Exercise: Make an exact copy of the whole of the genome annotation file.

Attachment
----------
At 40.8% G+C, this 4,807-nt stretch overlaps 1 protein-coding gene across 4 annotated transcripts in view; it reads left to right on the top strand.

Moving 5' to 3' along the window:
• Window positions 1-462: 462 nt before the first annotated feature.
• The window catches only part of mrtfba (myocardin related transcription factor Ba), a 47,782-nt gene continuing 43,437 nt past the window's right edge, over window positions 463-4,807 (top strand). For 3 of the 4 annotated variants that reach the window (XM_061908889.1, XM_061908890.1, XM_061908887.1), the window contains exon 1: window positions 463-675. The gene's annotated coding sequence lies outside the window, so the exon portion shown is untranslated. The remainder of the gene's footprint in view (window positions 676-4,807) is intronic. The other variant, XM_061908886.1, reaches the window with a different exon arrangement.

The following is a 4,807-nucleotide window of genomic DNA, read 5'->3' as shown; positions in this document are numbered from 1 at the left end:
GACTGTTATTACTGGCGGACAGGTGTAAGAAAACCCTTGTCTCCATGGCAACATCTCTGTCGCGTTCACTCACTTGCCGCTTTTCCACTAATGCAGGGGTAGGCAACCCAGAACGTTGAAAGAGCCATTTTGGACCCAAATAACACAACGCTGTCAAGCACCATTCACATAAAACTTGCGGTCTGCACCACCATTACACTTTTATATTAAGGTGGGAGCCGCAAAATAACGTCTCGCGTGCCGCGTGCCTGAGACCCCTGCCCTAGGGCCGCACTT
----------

At 40.8% G+C, this 4,807-nt stretch overlaps 1 protein-coding gene across 4 annotated transcripts in view; it reads left to right on the top strand.

Moving 5' to 3' along the window:
• Window positions 1-462: 462 nt before the first annotated feature.
• The window catches only part of mrtfba (myocardin related transcription factor Ba), a 47,782-nt gene continuing 43,437 nt past the window's right edge, over window positions 463-4,807 (top strand). For 3 of the 4 annotated variants that reach the window (XM_061908889.1, XM_061908890.1, XM_061908887.1), the window contains exon 1: window positions 463-675. The gene's annotated coding sequence lies outside the window, so the exon portion shown is untranslated. The remainder of the gene's footprint in view (window positions 676-4,807) is intronic. The other variant, XM_061908886.1, reaches the window with a different exon arrangement.

The following is a 4,807-nucleotide window of genomic DNA, read 5'->3' as shown; positions in this document are numbered from 1 at the left end:
GACTGTTATTACTGGCGGACAGGTGTAAGAAAACCCTTGTCTCCATGGCAACATCTCTGTCGCGTTCACTCACTTGCCGCTTTTCCACTAATGCAGGGGTAGGCAACCCAGAACGTTGAAAGAGCCATTTTGGACCCAAATAACACAACGCTGTCAAGCACCATTCACATAAAACTTGCGGTCTGCACCACCATTACACTTTTATATTAAGGTGGGAGCCGCAAAATAACGTCTCGCGTGCCGCGTGCCTGAGACCCCTGCCCTAGGGCCGCACTT